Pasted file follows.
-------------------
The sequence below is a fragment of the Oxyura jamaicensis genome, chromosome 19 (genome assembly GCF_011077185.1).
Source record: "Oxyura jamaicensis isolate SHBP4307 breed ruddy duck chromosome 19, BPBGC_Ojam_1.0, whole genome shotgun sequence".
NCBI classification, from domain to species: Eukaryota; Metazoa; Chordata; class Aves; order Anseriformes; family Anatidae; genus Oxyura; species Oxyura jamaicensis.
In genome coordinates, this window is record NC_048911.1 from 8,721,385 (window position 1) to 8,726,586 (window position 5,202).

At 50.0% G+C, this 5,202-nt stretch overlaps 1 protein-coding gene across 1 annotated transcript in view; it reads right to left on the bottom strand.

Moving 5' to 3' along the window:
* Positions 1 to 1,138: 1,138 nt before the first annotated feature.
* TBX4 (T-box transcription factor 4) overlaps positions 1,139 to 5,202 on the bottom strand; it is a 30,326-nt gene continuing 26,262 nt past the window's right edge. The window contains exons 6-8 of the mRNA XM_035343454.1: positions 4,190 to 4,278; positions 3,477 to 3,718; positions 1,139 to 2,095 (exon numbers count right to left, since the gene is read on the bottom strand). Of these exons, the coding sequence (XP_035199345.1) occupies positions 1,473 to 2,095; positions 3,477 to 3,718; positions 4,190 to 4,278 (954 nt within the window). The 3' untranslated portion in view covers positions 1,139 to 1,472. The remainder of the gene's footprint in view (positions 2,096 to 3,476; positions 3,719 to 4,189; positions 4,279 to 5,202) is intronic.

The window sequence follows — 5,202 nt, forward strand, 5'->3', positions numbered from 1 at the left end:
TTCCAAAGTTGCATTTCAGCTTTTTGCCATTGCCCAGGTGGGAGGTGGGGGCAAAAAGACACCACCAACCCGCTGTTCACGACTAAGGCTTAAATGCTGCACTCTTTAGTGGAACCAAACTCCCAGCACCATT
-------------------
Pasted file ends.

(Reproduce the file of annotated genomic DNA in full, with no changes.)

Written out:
The sequence below is a fragment of the Oxyura jamaicensis genome, chromosome 19 (genome assembly GCF_011077185.1).
Source record: "Oxyura jamaicensis isolate SHBP4307 breed ruddy duck chromosome 19, BPBGC_Ojam_1.0, whole genome shotgun sequence".
NCBI classification, from domain to species: Eukaryota; Metazoa; Chordata; class Aves; order Anseriformes; family Anatidae; genus Oxyura; species Oxyura jamaicensis.
In genome coordinates, this window is record NC_048911.1 from 8,721,385 (window position 1) to 8,726,586 (window position 5,202).

At 50.0% G+C, this 5,202-nt stretch overlaps 1 protein-coding gene across 1 annotated transcript in view; it reads right to left on the bottom strand.

Moving 5' to 3' along the window:
* Positions 1 to 1,138: 1,138 nt before the first annotated feature.
* TBX4 (T-box transcription factor 4) overlaps positions 1,139 to 5,202 on the bottom strand; it is a 30,326-nt gene continuing 26,262 nt past the window's right edge. The window contains exons 6-8 of the mRNA XM_035343454.1: positions 4,190 to 4,278; positions 3,477 to 3,718; positions 1,139 to 2,095 (exon numbers count right to left, since the gene is read on the bottom strand). Of these exons, the coding sequence (XP_035199345.1) occupies positions 1,473 to 2,095; positions 3,477 to 3,718; positions 4,190 to 4,278 (954 nt within the window). The 3' untranslated portion in view covers positions 1,139 to 1,472. The remainder of the gene's footprint in view (positions 2,096 to 3,476; positions 3,719 to 4,189; positions 4,279 to 5,202) is intronic.

The window sequence follows — 5,202 nt, forward strand, 5'->3', positions numbered from 1 at the left end:
TTCCAAAGTTGCATTTCAGCTTTTTGCCATTGCCCAGGTGGGAGGTGGGGGCAAAAAGACACCACCAACCCGCTGTTCACGACTAAGGCTTAAATGCTGCACTCTTTAGTGGAACCAAACTCCCAGCACCATT